There’s a sky-blue topaz pendant hanging from Flex the French bulldog’s collar – it’s her birthstone, and a symbol of love from her owners, Shae and Pat Robbins. Flex also has a sterling silver heart-shaped name tag, and her next gift will be a diamond pendant.
“She can never have enough bling,” says Shae. “A lot of people compliment and ask me where I got it from.”
Shae Robbins French Bulldog, Flex, wearing a $200 topaz pendant.Credit:Louise Kennerley
The Sydney couple had never heard of pet jewellery until they recently spotted it on Instagram. The two pieces of Richie Paws jewellery cost $200, a price Shae says didn’t “break the bank” considering Flex cost $9,000.
“French bulldogs are quite high maintenance anyway,” she said. “I don’t see it as an expensive cost considering aluminium dog tags have to be replaced every couple of months.”
Pet bling is the latest way besotted owners are spoiling their furry friends. A 2021 study by Animal Medicines Australia showed cat and dog owners spent a collective $30 billion in a year on their pets, mostly on food and health-related items. Pet ownership grew during the pandemic from 69 per cent of Australian households owning at least one pet, up from 61 per cent in 2019. That means more pets to spoil, and businesses thinking up new ways to attract the pet dollar.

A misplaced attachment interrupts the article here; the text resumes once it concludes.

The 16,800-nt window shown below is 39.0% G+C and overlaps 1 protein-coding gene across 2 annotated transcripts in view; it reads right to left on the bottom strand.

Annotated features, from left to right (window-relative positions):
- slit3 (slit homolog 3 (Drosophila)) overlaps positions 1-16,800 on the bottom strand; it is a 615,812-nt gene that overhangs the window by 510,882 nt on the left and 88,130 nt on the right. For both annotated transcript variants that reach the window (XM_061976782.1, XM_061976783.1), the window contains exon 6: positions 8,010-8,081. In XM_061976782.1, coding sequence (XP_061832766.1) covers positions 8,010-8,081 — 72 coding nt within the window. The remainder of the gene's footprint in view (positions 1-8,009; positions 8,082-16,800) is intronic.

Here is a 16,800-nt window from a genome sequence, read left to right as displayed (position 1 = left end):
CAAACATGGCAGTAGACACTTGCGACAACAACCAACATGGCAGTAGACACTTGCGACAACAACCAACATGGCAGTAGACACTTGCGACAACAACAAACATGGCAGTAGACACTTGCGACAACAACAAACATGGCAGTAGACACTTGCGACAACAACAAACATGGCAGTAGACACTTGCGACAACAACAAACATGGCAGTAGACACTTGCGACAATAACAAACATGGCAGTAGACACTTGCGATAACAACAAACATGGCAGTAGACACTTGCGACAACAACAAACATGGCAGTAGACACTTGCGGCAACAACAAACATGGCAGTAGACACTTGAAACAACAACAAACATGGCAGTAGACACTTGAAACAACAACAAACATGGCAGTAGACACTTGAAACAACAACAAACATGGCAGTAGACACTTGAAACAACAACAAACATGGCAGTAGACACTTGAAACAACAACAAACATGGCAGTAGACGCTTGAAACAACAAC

Luxury brands have long offered designer pet accessories, such as the Hermes Rocabar dog collar at $925, and Louis Vuitton’s monogram leash for $555.
In Australia there is an eclectic offering of pet jewellery and accessories, everything from beaded dog bracelets from Let’s Pawty and rhinestone dog tie necklaces from Doggytopia.
However, luxury pet jewellery is still an untapped market according to Richie Paws’ founder Daniel Haddon. He was inspired to start the business after investing in a bespoke luxury name tag for his cavoodle, Penelope.
“I wanted to give her something precious and valuable, and I thought other people might want this luxury too. I would take a bullet for my pet, she is my child.”
Penelope now has nine pieces of jewellery and wears them on rotation.
“For everyday she wears her silver or gold because it is rough and tumble. She wears her diamonds at parties,” Haddon said.
The most expensive item in the Richie Paws range is a heart signature white diamond pendant costing $1,340.
Paul Harrison, the chair of Consumer Affairs at Deakin University, says people are spending more on their pets because to make themselves feel better.
“They’re not technically buying it for their pets. It’s for themselves. It’s an emotional purchase,” he said. “When people don’t know what to do with discretionary income, they say ‘How can I solve my existential angst through buying?’”.
Haddon acknowledges that spending hundreds or thousands of dollars on pet jewellery may not be everybody’s cup of tea, but insists that it’s more than a vanity purchase.
“Even when Penelope is gone I might turn her jewellery into a necklace. The piece becomes a keepsake.”
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